There is only 1 single malt whiskey produced in Canada, Glen Breton by Glenora, and it is distilled in the Scottish tradition . They actually just won a years long legal battle with the SWA over the use of the term "glen" in their brand's name. I've not tried it yet but it's s'posedly very good.
PLEASE DO NOT judge our whisky by an experience with Canadian Club: it is pure varnish that wouldn't serve to anyone
Admiral wrote:Interesting no one's championed Forty Creek yet?
I recently tried a 50ml sample of their next Barrel Select batch. Very sweet and smooth. (A little one-dimensional for my money, but streets ahead of Canadian Club, which is the only Canadian whisky you can get in Australia).
mithril wrote:There is only 1 single malt whiskey produced in Canada, Glen Breton by Glenora, and it is distilled in the Scottish tradition . They actually just won a years long legal battle with the SWA over the use of the term "glen" in their brand's name. I've not tried it yet but it's s'posedly very good.
M.R.J. wrote:Kittling Ridge's FORTY CREEK WHISKIES are what I'd recommend. To my knowledge, this is the only surviving Canadian small distillery, situated not far from Niagara Falls.
The distillery has two different whiskies - Forty Creek Barrel Select, done much in the true Canadian tradition - 'Forty Creek Barrel Select is distilled in small batches in copper pot stills and patiently aged in white oak barrels hand-picked for their unique characteristics. A selection of light, medium and heavy char barrels create a richness and toasted earthiness in the spirit. Vintage sherry casks impart a subtle complexity. This unique barrel selection process results in a whisky where aromas of honey, vanilla and apricot fuse with toasty oak, black walnut and spice. The flavor is rich and bold."
Whisky mag's tasting notes: http://www.whiskymag.com/whisky/brand/forty_creek/whisky741.html
The there's the Forty Creek Three Grain, representing something new in style. Says the distillery: 'Three Grain is the delicate harmonization of malted barley, rye and maize. The small grains are distilled as separate batches in copper pot stills and aged in toasted oak barrels. Each varietal grain lends a distinct character. The nuttiness of the barley, the fruitness of the rye and the richness of the maize are skillfully blended. Three Grain displays butterscotch, vanilla and orange toffee aromas with hints of floral and spice. The taste is delicate, soft and subtle.'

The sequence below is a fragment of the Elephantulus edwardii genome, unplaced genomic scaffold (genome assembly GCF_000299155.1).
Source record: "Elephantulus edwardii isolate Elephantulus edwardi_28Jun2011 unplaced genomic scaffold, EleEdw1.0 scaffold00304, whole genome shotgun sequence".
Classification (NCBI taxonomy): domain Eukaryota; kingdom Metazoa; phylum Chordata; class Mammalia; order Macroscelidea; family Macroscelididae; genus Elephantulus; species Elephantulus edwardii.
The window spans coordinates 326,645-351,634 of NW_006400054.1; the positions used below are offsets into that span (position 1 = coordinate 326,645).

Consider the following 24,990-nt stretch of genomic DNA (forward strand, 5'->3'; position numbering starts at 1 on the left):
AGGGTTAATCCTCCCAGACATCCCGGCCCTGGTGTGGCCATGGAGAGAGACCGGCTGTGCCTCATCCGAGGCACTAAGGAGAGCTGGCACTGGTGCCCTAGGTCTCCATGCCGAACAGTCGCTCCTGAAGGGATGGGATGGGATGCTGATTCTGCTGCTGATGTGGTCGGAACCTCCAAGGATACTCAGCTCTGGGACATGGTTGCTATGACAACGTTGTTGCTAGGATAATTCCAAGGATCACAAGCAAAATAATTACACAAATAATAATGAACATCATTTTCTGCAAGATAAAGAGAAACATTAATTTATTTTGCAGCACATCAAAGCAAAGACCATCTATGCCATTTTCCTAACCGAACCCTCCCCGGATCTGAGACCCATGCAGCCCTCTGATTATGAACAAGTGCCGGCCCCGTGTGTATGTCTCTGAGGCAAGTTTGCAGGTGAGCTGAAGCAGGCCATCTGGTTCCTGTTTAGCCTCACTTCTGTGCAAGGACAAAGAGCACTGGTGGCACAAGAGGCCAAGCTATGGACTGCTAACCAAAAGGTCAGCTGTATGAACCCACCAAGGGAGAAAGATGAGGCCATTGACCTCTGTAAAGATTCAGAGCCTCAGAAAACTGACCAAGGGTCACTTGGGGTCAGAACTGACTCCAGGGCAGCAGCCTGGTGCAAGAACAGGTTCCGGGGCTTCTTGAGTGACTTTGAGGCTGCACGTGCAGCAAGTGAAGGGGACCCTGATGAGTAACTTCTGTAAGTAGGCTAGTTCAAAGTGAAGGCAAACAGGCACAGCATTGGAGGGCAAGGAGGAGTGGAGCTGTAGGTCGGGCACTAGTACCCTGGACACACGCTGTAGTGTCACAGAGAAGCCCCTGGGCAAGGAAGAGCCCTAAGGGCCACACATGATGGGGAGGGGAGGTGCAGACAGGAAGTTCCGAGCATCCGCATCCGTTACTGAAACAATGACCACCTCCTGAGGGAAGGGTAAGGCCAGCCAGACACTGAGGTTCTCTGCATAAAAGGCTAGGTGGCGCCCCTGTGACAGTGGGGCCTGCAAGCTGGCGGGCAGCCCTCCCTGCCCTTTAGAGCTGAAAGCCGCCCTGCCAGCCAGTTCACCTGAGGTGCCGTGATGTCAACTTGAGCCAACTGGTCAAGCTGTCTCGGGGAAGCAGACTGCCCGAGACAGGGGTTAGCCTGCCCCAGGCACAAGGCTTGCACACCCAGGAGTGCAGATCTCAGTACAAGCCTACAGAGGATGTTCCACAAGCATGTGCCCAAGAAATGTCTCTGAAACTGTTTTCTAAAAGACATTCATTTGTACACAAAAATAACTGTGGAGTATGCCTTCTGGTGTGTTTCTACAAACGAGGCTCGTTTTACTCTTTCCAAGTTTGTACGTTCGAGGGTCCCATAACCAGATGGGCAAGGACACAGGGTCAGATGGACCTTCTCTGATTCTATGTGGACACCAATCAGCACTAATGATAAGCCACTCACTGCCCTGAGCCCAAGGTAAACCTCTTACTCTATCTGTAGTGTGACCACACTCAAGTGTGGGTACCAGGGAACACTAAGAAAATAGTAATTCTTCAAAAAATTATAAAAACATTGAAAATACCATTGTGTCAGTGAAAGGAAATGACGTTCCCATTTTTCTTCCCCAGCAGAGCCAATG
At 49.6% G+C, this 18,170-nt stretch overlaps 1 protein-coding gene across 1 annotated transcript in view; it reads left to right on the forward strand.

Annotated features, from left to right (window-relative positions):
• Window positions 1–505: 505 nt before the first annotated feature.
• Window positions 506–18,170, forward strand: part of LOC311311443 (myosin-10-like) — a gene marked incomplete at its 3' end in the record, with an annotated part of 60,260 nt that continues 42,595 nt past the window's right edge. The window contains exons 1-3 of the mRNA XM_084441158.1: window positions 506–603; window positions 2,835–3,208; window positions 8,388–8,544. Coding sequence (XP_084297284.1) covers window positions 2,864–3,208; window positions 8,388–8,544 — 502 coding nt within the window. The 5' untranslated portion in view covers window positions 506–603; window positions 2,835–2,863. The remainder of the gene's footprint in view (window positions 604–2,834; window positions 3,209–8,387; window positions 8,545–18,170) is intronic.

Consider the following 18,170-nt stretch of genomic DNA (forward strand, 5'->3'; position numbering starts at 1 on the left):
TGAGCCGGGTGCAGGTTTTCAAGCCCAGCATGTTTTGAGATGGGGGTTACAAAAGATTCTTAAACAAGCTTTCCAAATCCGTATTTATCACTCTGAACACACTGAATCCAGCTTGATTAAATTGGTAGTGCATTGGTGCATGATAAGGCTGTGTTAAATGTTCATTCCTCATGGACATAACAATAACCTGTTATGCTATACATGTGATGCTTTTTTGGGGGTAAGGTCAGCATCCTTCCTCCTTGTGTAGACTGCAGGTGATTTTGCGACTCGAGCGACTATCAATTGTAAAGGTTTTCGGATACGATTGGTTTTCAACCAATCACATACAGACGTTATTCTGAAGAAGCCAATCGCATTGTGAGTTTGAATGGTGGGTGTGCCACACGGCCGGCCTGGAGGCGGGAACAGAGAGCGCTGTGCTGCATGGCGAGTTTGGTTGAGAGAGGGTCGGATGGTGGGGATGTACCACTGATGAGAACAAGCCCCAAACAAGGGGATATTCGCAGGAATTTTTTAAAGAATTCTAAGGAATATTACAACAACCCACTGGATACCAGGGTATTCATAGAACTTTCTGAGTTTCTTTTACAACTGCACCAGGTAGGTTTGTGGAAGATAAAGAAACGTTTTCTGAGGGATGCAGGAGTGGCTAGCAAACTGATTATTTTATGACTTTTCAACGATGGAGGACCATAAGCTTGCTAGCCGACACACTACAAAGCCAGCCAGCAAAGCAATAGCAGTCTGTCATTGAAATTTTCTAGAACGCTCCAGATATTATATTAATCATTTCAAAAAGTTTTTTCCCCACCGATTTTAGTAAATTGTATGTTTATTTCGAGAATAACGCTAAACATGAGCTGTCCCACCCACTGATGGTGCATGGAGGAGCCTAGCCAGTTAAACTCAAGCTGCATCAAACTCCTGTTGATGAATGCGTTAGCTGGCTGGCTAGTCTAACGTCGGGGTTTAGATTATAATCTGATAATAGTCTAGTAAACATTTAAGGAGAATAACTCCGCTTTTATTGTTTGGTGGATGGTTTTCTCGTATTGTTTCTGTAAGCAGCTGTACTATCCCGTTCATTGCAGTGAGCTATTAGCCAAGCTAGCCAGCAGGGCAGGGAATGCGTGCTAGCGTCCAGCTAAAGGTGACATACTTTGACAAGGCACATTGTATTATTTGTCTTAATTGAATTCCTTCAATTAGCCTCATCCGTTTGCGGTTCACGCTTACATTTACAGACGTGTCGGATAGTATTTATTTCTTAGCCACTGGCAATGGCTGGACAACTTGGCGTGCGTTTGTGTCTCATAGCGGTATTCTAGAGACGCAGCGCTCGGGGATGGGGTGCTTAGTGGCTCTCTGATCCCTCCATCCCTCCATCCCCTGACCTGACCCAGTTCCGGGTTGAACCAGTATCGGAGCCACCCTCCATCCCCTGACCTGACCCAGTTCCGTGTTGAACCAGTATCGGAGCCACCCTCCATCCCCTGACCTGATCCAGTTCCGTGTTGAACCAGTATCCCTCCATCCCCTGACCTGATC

Here is a link to the tasting notes in Whisky mag: http://www.whiskymag.com/whisky/brand/forty_creek/whisky742.html
Both are well worth a try, and represent the finest Canadian whisky I've come across. if you do get the chance, go visit the distillery - the master distiller Mr. John Hall is well knowledgeable in the art of distillation, and was most kind in taking the time to chat with me for a good long while about his whiskies and the canadian whisky industry in general.
Must say, I am not a big fan of the now difficult to find Lot 40 whisky, I have tasted it on several occasions and found it quite unbalanced in flavour - the portwood treatment has certainly not improved it in my humble opinion. The resulting alcohol is quite, erm, 'strange'.
Frodo wrote:The thing is I tried Alberta Premium - both the NAS and the 25yr old - and found them to be too harsh. I should say that I am mystified at the popularity of this distillery on these boards as I had to get through varnish and nail polish remover to get a friuty taste from the dram.
MrTattieHeid wrote:Frodo wrote:The thing is I tried Alberta Premium - both the NAS and the 25yr old - and found them to be too harsh. I should say that I am mystified at the popularity of this distillery on these boards as I had to get through varnish and nail polish remover to get a friuty taste from the dram.
Forty Creek and Glen Breton ought not to be lumped into the category of Canadian whisky...Forty Creek looks to American whiskeys...
MrTattieHeid wrote:Well. slap my face. It's the use of multiple grains, although they blend them after maturation rather than mashing them all together, and mostly new wood.
Rory B Bellows wrote:Gibson's Rare, a 18-year-old Canadian whisky is the best one I've tried: I would drink straight like a scotch.
hilliamash wrote:I have to admit that the romance of the Crown Royal XR is alluring to me, but at $150/fifth, I haven't yet indulged. The reviews on it have seemed to be a bit lacking for this whisky for the price.
Anyone have any experience with it?
hilliamash wrote:Good point on the Crown Royal SR, Frodo. I agree...it's a lovely whisky, but for the price...